And you’re right, in a sense, but there’s a more scientific approach to it than “just knowing.” And that’s good news for all of us because, despite their size and wide reach, the way the Government collected data and became informed about these user issues is a replicable process that we can all implement and follow.

And that’s with first- and zero-party data.

With first-party data, the Government was able to notice trends in data they collected first-hand including things like phone call hold times, appointment wait times, security check-point line lengths at the airports, low conversion rates, and high exit rates on government website pages.

And with zero party data, the Government heard straight from the American people with data that they intentionally and actionably provided. This may have included things like online survey data, phone call complaints, mailed in complaints, complaints to representatives, social media complaints, etc.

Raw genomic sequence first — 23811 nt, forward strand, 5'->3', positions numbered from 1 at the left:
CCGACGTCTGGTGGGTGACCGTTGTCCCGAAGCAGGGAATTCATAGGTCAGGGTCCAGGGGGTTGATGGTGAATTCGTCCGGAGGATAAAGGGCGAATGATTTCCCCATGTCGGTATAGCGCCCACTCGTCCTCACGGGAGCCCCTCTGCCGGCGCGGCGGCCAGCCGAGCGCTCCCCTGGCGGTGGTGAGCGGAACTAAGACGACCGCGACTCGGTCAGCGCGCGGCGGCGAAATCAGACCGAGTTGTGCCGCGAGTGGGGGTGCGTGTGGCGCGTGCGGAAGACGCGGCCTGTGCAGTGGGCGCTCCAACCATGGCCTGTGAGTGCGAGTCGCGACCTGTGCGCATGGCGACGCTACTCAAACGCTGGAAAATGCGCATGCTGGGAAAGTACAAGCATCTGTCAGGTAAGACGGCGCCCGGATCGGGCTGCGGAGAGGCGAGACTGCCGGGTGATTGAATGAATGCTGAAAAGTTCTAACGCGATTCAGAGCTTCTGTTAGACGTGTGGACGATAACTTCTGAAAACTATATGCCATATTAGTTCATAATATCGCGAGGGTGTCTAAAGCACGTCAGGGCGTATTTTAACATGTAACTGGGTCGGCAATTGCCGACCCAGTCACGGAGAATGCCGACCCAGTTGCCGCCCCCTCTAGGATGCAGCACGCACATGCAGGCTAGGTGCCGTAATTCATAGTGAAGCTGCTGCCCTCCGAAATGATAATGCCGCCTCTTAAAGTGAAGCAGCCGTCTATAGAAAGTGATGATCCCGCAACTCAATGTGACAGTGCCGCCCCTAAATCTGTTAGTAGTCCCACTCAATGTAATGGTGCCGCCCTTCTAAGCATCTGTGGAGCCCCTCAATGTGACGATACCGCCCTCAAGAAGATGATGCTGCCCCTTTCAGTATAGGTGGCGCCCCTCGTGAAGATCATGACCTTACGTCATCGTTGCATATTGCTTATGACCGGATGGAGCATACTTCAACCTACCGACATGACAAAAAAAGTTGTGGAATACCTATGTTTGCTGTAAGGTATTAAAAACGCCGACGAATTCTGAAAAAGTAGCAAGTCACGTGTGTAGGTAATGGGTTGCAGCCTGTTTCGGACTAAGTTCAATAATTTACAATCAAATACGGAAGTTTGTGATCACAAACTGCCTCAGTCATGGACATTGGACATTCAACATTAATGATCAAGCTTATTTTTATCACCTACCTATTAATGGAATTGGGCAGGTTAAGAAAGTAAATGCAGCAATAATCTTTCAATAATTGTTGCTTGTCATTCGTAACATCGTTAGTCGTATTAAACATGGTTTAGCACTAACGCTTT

Here at Blast, we’ve seen firsthand how embracing first- and zero-party data has helped one of our government clients lead the way in optimizing a customer-focused experience. Advanced web analytics data provided them with session replays and on-page interaction data that they were able to use to identify user frustrations in their early stages. Coupling that with zero-party voice of customer (VoC) data from surveys and user-testing has helped them to make the exact updates to their digital products that their users were craving.

Digital Experience Optimization Across Platforms

A person uses a smartphone, computer, and tablet simultaneously; cross-platform experience

A true focus on digital experience optimization doesn’t start and stop with the website. If I had to make one recommendation to improve the focus of this executive order, it would be to include a push for optimization across all digital touchpoints with users across all products, not just the government websites.